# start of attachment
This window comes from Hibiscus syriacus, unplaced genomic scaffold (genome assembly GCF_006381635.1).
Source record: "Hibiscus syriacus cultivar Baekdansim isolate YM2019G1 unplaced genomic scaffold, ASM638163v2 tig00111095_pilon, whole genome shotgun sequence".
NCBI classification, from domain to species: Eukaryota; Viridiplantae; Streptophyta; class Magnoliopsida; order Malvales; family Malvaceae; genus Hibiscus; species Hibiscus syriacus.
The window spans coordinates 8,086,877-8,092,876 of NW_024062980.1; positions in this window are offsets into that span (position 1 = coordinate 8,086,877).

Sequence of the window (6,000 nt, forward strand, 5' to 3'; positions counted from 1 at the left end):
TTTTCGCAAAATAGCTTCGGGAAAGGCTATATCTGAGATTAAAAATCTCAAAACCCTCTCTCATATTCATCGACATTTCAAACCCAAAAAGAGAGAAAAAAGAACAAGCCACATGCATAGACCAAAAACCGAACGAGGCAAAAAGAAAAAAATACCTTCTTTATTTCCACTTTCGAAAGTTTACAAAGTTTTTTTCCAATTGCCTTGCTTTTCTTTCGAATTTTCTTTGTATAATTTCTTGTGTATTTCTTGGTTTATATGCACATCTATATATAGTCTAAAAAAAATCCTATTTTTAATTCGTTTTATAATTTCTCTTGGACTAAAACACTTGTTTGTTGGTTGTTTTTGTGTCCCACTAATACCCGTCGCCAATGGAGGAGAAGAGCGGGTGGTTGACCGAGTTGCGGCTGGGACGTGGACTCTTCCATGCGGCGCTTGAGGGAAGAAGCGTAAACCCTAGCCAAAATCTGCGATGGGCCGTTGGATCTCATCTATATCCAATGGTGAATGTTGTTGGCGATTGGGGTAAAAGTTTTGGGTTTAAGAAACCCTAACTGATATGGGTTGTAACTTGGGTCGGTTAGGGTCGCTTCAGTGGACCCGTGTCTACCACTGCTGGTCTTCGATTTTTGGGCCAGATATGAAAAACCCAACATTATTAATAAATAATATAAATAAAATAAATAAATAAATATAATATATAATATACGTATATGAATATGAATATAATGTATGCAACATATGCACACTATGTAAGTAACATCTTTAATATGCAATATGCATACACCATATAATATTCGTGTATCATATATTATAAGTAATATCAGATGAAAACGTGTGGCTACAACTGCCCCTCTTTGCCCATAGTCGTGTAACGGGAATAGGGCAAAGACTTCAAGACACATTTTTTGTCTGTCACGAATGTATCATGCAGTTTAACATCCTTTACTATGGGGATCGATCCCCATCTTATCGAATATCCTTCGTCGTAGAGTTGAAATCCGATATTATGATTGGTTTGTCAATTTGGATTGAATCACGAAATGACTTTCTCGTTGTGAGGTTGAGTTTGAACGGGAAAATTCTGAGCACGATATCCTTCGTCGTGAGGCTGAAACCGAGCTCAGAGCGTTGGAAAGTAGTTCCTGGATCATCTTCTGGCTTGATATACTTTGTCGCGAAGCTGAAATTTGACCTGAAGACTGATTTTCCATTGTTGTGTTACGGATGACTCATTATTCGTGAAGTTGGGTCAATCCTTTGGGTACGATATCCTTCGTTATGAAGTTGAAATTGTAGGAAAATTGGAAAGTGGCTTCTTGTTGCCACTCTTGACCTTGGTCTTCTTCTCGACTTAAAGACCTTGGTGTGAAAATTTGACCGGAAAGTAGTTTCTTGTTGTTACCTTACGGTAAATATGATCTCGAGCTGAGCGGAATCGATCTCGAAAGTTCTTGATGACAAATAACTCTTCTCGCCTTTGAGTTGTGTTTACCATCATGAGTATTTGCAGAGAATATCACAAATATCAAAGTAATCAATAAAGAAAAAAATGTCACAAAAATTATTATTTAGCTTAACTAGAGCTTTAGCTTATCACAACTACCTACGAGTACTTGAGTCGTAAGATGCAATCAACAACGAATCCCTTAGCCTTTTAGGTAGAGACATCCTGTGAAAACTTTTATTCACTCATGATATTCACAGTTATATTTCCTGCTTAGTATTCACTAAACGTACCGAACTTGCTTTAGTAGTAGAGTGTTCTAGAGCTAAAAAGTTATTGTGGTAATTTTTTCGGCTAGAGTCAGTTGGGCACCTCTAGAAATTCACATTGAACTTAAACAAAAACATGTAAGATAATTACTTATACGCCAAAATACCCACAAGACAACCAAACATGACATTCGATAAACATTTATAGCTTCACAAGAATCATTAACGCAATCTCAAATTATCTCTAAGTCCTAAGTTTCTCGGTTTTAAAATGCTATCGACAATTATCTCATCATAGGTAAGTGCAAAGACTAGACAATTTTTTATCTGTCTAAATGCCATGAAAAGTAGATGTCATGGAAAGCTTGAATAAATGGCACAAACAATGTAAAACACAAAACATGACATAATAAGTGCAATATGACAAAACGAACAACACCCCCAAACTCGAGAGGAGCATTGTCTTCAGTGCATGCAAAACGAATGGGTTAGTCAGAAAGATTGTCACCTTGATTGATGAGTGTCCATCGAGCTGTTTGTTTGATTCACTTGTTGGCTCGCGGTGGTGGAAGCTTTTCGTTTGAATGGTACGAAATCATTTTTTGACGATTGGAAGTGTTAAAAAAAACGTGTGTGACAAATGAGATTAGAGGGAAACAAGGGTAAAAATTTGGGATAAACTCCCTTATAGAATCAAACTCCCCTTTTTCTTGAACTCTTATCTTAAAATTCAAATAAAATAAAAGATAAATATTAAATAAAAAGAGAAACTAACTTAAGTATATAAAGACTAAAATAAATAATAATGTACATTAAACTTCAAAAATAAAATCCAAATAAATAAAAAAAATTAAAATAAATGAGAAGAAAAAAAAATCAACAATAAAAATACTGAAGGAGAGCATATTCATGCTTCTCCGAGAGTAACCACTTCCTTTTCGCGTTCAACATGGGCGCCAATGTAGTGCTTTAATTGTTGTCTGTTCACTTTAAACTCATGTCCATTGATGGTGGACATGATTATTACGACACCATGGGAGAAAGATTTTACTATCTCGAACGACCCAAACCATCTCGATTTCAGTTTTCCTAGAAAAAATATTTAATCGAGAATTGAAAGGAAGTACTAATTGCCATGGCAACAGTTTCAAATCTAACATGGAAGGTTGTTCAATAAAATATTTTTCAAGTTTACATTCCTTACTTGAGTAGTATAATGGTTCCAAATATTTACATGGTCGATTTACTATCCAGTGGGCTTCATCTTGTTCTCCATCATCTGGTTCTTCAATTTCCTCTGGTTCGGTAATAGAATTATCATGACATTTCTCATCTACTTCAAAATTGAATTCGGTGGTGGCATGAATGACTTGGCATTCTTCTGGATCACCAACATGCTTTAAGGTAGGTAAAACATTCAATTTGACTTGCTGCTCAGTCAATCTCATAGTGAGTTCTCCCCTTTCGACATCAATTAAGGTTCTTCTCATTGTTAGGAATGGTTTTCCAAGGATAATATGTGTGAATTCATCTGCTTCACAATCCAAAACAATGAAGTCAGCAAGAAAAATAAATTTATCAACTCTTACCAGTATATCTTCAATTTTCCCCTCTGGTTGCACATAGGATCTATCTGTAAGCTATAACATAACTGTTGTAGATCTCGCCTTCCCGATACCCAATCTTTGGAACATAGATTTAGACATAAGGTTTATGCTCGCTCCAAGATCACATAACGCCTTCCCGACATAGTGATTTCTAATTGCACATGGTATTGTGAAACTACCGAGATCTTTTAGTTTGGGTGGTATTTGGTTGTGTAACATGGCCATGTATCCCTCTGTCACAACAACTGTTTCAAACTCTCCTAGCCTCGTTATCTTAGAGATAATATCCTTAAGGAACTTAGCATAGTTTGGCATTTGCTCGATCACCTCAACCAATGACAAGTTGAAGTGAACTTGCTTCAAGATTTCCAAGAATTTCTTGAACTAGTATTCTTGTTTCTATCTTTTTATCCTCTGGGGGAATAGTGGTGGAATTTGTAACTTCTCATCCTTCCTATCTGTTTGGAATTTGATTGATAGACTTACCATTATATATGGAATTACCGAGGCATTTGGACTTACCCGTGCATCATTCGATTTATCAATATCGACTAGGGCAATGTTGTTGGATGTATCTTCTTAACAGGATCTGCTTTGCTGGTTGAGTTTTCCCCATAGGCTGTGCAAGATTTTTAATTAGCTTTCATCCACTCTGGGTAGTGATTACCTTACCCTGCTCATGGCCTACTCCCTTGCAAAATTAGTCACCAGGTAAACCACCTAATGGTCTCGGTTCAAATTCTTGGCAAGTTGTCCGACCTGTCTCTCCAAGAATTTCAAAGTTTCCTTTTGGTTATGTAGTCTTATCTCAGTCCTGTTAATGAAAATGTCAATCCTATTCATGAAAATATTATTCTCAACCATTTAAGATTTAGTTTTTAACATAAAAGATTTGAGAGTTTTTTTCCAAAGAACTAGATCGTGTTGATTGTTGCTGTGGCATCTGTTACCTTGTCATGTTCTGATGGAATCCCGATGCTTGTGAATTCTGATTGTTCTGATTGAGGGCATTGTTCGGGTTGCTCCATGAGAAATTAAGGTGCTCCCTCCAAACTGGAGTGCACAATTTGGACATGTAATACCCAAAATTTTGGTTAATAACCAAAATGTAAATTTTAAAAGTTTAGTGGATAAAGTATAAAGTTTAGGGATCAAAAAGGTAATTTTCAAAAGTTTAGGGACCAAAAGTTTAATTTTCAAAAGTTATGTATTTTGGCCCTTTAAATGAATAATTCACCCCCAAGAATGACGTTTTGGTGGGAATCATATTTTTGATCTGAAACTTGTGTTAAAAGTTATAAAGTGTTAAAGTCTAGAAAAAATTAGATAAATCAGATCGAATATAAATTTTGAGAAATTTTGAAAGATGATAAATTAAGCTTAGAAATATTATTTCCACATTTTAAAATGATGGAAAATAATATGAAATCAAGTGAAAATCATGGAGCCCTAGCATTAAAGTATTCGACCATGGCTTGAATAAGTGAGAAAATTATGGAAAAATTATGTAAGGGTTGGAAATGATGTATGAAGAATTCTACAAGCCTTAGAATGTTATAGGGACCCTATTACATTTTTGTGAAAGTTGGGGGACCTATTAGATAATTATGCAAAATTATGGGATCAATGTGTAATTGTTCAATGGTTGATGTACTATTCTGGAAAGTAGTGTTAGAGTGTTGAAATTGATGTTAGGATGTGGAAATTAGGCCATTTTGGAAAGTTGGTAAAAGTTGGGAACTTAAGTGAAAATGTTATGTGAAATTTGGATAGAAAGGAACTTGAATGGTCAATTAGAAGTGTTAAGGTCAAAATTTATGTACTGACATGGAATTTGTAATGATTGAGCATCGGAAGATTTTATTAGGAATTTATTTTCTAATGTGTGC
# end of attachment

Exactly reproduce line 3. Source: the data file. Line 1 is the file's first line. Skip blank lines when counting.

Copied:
NCBI classification, from domain to species: Eukaryota; Viridiplantae; Streptophyta; class Magnoliopsida; order Malvales; family Malvaceae; genus Hibiscus; species Hibiscus syriacus.